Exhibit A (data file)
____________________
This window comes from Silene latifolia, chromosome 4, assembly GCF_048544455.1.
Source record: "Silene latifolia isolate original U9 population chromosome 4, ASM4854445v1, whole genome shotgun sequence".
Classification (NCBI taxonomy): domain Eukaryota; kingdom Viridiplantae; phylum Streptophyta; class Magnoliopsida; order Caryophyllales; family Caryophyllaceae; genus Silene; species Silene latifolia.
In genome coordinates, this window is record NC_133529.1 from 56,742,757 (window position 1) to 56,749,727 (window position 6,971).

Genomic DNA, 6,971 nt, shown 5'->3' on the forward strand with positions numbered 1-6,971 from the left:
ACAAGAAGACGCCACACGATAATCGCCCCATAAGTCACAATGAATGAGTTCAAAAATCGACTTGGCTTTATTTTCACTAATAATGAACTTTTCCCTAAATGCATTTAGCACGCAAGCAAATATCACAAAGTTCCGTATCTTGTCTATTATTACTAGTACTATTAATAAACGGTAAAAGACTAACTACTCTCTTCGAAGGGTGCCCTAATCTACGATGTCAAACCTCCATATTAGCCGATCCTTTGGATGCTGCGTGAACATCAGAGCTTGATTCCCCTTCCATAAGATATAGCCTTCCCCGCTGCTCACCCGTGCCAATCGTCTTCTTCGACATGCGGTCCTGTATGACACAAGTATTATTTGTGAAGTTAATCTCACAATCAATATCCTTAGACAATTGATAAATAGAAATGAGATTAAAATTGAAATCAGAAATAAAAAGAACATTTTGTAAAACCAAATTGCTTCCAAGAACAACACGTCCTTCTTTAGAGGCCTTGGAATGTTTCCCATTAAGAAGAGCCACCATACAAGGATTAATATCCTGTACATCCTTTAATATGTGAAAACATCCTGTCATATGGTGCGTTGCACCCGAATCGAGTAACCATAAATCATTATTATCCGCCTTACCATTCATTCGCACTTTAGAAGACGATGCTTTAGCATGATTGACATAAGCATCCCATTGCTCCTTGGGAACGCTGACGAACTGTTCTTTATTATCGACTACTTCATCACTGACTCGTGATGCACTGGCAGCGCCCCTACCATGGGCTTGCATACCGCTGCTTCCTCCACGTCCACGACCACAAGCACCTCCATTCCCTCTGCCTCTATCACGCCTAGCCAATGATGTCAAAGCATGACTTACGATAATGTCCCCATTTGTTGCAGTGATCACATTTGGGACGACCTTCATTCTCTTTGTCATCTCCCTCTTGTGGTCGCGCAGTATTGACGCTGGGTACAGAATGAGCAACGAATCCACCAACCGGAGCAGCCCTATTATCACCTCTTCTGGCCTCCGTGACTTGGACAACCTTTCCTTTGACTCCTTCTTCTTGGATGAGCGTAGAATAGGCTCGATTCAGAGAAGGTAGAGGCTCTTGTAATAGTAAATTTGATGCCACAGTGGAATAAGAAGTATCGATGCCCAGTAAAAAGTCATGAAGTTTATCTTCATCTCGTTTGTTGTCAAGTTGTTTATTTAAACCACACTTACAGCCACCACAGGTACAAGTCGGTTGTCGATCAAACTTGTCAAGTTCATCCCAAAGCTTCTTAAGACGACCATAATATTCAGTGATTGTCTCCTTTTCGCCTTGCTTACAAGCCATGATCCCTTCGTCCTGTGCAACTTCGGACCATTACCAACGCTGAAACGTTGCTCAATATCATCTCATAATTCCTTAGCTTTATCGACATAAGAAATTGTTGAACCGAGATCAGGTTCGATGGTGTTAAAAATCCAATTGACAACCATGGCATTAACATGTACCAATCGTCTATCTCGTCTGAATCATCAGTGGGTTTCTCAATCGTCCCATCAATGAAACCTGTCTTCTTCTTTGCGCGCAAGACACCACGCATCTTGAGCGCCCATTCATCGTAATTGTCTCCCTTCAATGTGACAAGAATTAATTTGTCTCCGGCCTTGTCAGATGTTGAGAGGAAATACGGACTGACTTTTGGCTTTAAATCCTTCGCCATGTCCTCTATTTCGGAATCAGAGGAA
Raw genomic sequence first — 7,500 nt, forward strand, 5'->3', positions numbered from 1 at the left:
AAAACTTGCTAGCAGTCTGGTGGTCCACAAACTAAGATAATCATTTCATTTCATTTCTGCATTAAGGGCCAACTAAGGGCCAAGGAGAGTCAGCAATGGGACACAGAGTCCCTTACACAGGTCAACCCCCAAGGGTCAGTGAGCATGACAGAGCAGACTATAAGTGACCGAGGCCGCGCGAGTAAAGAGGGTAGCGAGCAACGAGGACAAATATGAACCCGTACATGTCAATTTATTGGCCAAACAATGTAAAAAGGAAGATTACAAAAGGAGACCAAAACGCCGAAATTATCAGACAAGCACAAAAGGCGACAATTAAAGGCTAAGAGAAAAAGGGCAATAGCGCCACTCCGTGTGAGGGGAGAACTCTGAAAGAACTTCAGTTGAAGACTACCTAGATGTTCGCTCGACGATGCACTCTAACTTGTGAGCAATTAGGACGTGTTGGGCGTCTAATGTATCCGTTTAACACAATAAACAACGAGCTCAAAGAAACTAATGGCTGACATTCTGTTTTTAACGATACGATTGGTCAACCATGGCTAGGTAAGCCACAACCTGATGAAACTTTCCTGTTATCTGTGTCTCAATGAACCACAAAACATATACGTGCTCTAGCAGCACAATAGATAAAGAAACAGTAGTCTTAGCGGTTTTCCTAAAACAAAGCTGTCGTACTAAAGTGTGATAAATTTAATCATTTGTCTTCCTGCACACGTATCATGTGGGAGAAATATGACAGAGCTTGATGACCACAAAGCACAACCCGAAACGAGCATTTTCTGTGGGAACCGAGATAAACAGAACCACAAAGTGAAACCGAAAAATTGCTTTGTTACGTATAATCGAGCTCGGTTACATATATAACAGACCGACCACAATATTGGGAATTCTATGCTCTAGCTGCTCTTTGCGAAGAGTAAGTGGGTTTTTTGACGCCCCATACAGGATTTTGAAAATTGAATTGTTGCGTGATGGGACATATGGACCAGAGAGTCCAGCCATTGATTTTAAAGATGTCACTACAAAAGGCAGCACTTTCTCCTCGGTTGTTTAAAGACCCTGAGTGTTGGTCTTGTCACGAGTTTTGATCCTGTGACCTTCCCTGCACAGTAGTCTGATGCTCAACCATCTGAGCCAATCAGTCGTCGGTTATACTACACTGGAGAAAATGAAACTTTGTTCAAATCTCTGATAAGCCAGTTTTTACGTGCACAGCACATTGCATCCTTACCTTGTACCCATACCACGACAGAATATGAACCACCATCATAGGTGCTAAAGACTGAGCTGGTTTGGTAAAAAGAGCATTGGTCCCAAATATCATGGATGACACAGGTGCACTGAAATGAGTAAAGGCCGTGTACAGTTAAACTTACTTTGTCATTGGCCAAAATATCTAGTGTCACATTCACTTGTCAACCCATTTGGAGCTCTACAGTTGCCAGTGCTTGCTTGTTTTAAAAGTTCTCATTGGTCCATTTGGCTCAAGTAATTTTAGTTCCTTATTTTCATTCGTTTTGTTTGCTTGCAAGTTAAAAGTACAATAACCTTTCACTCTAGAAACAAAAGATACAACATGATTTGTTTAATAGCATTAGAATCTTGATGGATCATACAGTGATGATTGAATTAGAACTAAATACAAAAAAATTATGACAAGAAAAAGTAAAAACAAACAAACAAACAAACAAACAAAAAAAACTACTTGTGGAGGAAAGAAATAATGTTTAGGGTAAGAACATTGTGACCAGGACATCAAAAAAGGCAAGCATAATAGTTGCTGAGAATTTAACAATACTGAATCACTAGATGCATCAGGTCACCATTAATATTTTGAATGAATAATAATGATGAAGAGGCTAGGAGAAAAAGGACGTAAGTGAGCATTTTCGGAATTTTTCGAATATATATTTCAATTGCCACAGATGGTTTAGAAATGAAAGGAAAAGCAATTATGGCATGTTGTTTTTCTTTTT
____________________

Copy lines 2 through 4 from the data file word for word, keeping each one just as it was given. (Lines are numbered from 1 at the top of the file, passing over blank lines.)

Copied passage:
Source record: "Silene latifolia isolate original U9 population chromosome 4, ASM4854445v1, whole genome shotgun sequence".
Classification (NCBI taxonomy): domain Eukaryota; kingdom Viridiplantae; phylum Streptophyta; class Magnoliopsida; order Caryophyllales; family Caryophyllaceae; genus Silene; species Silene latifolia.
In genome coordinates, this window is record NC_133529.1 from 56,742,757 (window position 1) to 56,749,727 (window position 6,971).